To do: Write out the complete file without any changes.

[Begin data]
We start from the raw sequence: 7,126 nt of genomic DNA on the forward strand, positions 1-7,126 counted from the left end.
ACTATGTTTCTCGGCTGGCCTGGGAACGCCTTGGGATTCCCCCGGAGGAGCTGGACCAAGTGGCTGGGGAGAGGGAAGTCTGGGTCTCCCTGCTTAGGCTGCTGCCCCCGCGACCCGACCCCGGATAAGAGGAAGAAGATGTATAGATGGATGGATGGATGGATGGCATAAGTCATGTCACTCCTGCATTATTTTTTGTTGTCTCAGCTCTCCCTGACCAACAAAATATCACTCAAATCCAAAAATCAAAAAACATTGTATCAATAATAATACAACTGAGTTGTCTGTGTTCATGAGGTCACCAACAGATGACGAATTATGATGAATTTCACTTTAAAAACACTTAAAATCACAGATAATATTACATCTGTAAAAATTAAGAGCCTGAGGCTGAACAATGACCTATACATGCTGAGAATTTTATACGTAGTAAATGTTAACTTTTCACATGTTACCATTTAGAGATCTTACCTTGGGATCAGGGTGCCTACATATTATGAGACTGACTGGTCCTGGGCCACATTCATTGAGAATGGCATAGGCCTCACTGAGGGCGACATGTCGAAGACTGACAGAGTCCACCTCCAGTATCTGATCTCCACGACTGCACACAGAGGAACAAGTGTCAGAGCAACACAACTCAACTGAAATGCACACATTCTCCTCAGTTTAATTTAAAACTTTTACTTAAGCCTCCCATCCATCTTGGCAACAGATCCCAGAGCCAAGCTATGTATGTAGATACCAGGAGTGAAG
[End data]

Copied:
We start from the raw sequence: 7,126 nt of genomic DNA on the forward strand, positions 1-7,126 counted from the left end.
ACTATGTTTCTCGGCTGGCCTGGGAACGCCTTGGGATTCCCCCGGAGGAGCTGGACCAAGTGGCTGGGGAGAGGGAAGTCTGGGTCTCCCTGCTTAGGCTGCTGCCCCCGCGACCCGACCCCGGATAAGAGGAAGAAGATGTATAGATGGATGGATGGATGGATGGCATAAGTCATGTCACTCCTGCATTATTTTTTGTTGTCTCAGCTCTCCCTGACCAACAAAATATCACTCAAATCCAAAAATCAAAAAACATTGTATCAATAATAATACAACTGAGTTGTCTGTGTTCATGAGGTCACCAACAGATGACGAATTATGATGAATTTCACTTTAAAAACACTTAAAATCACAGATAATATTACATCTGTAAAAATTAAGAGCCTGAGGCTGAACAATGACCTATACATGCTGAGAATTTTATACGTAGTAAATGTTAACTTTTCACATGTTACCATTTAGAGATCTTACCTTGGGATCAGGGTGCCTACATATTATGAGACTGACTGGTCCTGGGCCACATTCATTGAGAATGGCATAGGCCTCACTGAGGGCGACATGTCGAAGACTGACAGAGTCCACCTCCAGTATCTGATCTCCACGACTGCACACAGAGGAACAAGTGTCAGAGCAACACAACTCAACTGAAATGCACACATTCTCCTCAGTTTAATTTAAAACTTTTACTTAAGCCTCCCATCCATCTTGGCAACAGATCCCAGAGCCAAGCTATGTATGTAGATACCAGGAGTGAAG